So the question is NOT "can my kids thrive on a plant based diet?"
The question IS "what is stopping me from helping them thrive?"

I WISH my mother would have at least showed me there were other options. I WISH she would have been honest with me sooner about where my food comes from. I certainly don't BLAME her one bit. She was doing the best she knew how. Both my parents still showed compassion and empathy for wildlife and all of "God's creatures."

But when I'm no longer ignorant to the truth, why would I lead my kids blindly toward a direction I no longer believe in? At this point, if/when they make a decision to keep a plant based diet, they would honestly have every reason to blame me for any regrets they may have. Because the truth is, I AM in control. I DO know better. And above all else, I LOVE MY KIDS. Despite my many faults, I do my best to stay honest with them about everything. They know where their Christmas gifts really come from, they are told exactly why I get frustrated and exactly why I want them to do and act certain ways at certain times. I make it a point to NEVER claim "because I said so" or "because I'm mommy" because I know they are more understanding and capable than anyone gives them credit for. I want them to trust me. But trust is not trained, pounded in or lectured. Trust is EARNED.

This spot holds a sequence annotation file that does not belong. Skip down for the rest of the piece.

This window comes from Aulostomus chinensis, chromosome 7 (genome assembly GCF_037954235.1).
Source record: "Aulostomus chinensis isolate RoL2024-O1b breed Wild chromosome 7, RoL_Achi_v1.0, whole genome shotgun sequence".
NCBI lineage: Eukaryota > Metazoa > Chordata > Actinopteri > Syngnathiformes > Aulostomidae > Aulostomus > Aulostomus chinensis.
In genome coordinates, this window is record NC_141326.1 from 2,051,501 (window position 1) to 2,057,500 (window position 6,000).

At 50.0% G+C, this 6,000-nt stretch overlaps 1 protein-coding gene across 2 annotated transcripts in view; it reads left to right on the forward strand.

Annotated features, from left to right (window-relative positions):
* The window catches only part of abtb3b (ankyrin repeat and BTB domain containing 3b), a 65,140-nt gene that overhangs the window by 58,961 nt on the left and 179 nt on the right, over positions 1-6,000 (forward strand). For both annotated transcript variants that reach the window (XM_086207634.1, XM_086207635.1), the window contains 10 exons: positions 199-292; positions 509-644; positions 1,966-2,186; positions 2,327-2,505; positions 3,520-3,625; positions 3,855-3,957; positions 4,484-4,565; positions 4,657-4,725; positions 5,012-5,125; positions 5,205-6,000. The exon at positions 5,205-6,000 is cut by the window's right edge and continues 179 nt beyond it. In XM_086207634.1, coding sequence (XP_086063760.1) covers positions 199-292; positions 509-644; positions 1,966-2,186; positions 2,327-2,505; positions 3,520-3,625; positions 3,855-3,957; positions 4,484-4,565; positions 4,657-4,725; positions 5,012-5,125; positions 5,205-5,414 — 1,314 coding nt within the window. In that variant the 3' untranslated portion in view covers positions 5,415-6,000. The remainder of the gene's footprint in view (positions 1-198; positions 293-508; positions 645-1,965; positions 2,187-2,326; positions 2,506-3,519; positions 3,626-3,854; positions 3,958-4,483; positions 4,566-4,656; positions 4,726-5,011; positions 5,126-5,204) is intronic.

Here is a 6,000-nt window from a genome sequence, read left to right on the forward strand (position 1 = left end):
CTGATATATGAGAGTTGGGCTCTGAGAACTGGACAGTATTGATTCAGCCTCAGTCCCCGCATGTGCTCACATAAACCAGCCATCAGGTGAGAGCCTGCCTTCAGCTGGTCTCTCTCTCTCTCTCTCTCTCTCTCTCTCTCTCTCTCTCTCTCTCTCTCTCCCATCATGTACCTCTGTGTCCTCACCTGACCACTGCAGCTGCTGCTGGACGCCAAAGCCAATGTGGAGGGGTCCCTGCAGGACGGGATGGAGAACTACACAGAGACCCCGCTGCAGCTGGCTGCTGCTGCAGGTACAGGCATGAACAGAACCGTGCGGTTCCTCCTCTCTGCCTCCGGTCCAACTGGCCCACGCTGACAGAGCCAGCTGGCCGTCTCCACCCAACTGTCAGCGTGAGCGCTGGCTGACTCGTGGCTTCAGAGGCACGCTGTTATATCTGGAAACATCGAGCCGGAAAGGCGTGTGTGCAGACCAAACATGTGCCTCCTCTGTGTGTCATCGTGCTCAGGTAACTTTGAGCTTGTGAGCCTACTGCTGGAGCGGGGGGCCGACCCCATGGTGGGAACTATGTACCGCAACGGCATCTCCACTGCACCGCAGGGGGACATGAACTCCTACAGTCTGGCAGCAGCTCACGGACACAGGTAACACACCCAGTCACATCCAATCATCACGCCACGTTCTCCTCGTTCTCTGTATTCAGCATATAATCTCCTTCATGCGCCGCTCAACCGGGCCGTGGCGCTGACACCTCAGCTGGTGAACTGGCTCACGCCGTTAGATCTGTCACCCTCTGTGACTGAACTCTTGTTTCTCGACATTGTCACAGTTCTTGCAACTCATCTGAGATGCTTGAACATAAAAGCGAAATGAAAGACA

And I take their trust very seriously.


What A Fine Life

I realize it's been quite a while since I promised family photos. Sorry.
Although, we all know my excuse[s].